10 Must Reads for the CRE Industry Today (November 4, 2015)

10 Must Reads for the CRE Industry Today (November 4, 2015)

 

  1. Wanted: Immigrant Funds to Build Final World Trade Center Tower “To help finance construction of the final office tower to go up at the World Trade Center site, its developer is turning to aspiring immigrants. Silverstein Properties Inc. recently began a marketing push in China seeking investors to put in $500,000 apiece for 2 World Trade Center through the federal EB-5 visa program, which gives green cards to foreigners who invest in certain job-creating businesses.” (Wall Street Journal)
  2. The ABCs of DDPs: The Rise of a New Alternative Asset Class “Direct participation programs, often called DPPs, are emerging as an alternative asset class for retail investors, typically generating an income stream of 5 percent to 7 percent. DPPs are non-traded pooled investments that invest in real estate or energy-related ventures seeking funds over an extended time period. These products have a finite life, generally five to 10 years. DPPs are generally passive investments.” (CNBC)
  3. In Downtown Los Angeles, a Potential Anchor for Offices “Wilshire Grand Center, an estimated $1.2 billion mixed-use project in downtown Los Angeles, promises many things upon its 2017 completion date. AYet, there is one potential feature of the project, unstated in any brochure, that looms large in the minds of downtown’s many champions: Wilshire Grand could catalyze more growth and diverse interest in the office market, long the troubled sector of real estate in downtown’s revitalization efforts.” (New York Times)
  4. Drone Footage Captures Apple’s New Campus “Apple’s 2.8 million-square-foot spaceship-like campus in Cupertino, Calif., is starting to take shape. Drone footage recorded by Duncan Sinfield using a DJI Inspire 1 on Nov. 1 provides viewers aerial shots of the building’s circular shell. The drone dives into the heart of the circle and catches footage of the building’s under-construction innards as well. Full construction on Apple’s second campus is on track to be completed in the fourth quarter of 2016.” (MarketWatch)
  5. Mayor Unveils Industrial Policy to Freeze Out Hotels, Self-Storage “Rising rents and property values aren’t just squeezing out mom-and-pop stores and longtime New Yorkers. Manufacturers are also feeling the pinch, and on Tuesday Mayor Bill de Blasio unveiled a long-awaited plan to come to their aid. The heart of the plan calls for protecting the city's 20 industrial business zones, or IBZs, from hotel and residential development while investing more than $440 million in manufacturing havens such as the Brooklyn Navy Yard and Hunts Point in the Bronx.” (Crain’s New York Business)
  6. Bankrupt A&P Unable to Find Buyers for 1/3of Stores “The legendary A&P grocery store chain, which will shutter its last store in three weeks, failed to get a buyer for 100 of its 296 stores, The Post has learned. That’s 50 percent higher than previous estimates. Rivals passed on the stores because they were either in unfavorable locations or had bad leases, sources said.” (New York Post)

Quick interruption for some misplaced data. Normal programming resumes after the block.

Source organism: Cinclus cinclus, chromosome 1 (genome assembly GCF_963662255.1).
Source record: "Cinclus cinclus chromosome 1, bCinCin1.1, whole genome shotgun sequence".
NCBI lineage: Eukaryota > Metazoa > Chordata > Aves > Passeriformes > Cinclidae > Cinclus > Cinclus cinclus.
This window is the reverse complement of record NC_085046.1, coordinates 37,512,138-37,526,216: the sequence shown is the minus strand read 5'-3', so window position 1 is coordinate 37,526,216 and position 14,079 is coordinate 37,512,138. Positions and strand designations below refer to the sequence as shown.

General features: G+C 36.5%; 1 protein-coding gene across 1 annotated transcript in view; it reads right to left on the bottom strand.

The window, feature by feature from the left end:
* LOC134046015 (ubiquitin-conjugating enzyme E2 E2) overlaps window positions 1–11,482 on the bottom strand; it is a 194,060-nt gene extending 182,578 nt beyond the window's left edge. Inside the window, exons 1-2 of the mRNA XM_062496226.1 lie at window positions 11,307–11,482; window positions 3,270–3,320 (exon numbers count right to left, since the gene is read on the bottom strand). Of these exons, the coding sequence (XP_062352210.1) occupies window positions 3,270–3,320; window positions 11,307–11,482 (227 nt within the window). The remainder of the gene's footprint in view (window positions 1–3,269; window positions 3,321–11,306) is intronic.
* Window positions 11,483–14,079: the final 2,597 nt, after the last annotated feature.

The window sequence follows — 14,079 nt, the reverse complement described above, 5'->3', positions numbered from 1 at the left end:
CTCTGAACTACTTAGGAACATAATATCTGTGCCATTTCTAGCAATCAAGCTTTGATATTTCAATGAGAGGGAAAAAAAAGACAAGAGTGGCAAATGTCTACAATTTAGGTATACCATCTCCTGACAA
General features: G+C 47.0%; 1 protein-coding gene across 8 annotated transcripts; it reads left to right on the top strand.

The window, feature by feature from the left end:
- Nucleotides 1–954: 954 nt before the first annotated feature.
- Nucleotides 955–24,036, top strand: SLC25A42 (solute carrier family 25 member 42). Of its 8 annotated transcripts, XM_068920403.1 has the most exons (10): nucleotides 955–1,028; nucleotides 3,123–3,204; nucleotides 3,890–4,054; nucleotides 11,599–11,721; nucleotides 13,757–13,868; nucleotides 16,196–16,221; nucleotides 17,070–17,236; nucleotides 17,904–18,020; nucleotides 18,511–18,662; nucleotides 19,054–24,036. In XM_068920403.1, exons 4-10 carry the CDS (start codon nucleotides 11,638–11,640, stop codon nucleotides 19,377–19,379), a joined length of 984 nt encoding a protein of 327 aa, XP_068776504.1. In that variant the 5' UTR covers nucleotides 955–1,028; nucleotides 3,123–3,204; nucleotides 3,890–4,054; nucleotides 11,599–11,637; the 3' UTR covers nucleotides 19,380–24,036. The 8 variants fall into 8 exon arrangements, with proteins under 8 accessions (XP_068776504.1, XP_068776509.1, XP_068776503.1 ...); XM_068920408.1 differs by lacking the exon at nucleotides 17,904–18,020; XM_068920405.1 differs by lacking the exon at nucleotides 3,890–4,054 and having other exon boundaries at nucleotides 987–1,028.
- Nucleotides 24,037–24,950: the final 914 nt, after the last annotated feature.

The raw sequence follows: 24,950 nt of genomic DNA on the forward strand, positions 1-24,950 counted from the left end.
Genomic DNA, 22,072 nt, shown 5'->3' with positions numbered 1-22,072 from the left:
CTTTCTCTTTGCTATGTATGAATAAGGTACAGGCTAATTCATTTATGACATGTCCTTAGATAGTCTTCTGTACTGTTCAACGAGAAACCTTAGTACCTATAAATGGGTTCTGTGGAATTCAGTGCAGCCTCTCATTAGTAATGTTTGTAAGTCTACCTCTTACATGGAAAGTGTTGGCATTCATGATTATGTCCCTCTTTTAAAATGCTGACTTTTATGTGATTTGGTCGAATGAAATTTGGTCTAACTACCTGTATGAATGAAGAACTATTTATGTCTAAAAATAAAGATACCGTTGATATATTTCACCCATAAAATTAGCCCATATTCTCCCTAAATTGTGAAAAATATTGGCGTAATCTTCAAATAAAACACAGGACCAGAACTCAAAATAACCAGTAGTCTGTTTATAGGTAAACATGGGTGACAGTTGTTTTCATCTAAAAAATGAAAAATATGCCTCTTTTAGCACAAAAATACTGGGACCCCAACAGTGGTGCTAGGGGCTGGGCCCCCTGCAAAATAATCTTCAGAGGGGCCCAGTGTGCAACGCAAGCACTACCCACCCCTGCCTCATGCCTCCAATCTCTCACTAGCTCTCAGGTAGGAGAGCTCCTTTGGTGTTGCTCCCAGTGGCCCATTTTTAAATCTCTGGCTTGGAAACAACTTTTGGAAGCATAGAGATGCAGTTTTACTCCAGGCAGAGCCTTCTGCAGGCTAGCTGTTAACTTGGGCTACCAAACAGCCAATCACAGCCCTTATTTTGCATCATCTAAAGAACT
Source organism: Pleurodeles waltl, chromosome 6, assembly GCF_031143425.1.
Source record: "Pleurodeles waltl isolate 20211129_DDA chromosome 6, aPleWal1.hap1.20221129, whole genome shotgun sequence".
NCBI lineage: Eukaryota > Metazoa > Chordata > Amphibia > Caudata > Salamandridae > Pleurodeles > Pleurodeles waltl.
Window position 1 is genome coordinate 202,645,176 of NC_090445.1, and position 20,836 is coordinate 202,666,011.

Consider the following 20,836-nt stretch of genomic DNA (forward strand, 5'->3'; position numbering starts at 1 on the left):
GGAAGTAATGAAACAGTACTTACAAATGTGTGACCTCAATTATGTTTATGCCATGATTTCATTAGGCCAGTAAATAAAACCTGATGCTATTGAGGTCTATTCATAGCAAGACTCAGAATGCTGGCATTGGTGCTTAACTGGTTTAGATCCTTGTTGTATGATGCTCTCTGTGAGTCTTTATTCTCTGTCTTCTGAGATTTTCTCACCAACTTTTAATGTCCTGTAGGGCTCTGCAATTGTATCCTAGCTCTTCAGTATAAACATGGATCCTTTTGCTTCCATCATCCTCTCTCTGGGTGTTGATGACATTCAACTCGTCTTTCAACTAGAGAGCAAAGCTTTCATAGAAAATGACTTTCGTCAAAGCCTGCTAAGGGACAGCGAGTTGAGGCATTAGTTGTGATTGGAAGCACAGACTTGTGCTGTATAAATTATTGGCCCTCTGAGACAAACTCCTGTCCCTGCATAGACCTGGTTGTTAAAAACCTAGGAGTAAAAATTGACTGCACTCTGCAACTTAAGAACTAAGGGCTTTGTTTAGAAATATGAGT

7. American Eagle Expands Portfolio and Profit “American Eagle Outfitters is adding brands to its portfolio that could diversify the company's reach and eventually lead to new store formats. American Eagle has acquired Todd Snyder New York, an upscale menswear brand, and Snyder’s Tailgate Clothing Co., a vintage sports-inspired brand that operates a college-town store concept. Todd Synder, founder and creative director of his  eponymous  company, will join American Eagle  as executive VP.” (Chain Store Age)
  8. Sheldon Silver Corruption Trial Begins With Opening Statements “Did former Assembly Speaker Sheldon Silver sell his office in exchange for kickbacks and bribes, or simply make legitimate outside income that prosecutors just don’t like? Those were the two narratives presented to jurors today in the Manhattan federal courthouse where Mr. Silver, still an assemblyman and once among the three most powerful men in the state, is standing trial on charges of honest services fraud, extortion and money laundering for allegedly taking more than $4 million in bribes and kickbacks.” (New York Observer)
  9. Campaign Gives Voices to Struggling Renters “Meet Devona Rollins, a single woman raising three children in Detroit. ‘Between the rent, the utilities, the car, the insurance, the groceries, there’s not a lot left over,’ she says. Rollins has overcome drug addiction, owns her own business, and has moved her family to a safer neighborhood, but the pursuit for a better life comes with big challenges. A new campaign is giving voice to Rollins and the 11 million families struggling to make rent each month.” (Multifamily Executive)
  10. The Best and Worst States for Entrepreneurs “According to a new ranking of the best and worst states for starting a business by GOBankingRates, Washington is the best, due to the high survival rate of startups, its high per capita GDP of $60,476 and sixth lowest tax on business in the nation. That’s followed by Wyoming and California. West Virginia was dubbed the worst state for new businesses for having the highest rate of business deaths in the nation.” (Wealthmanagement.com)
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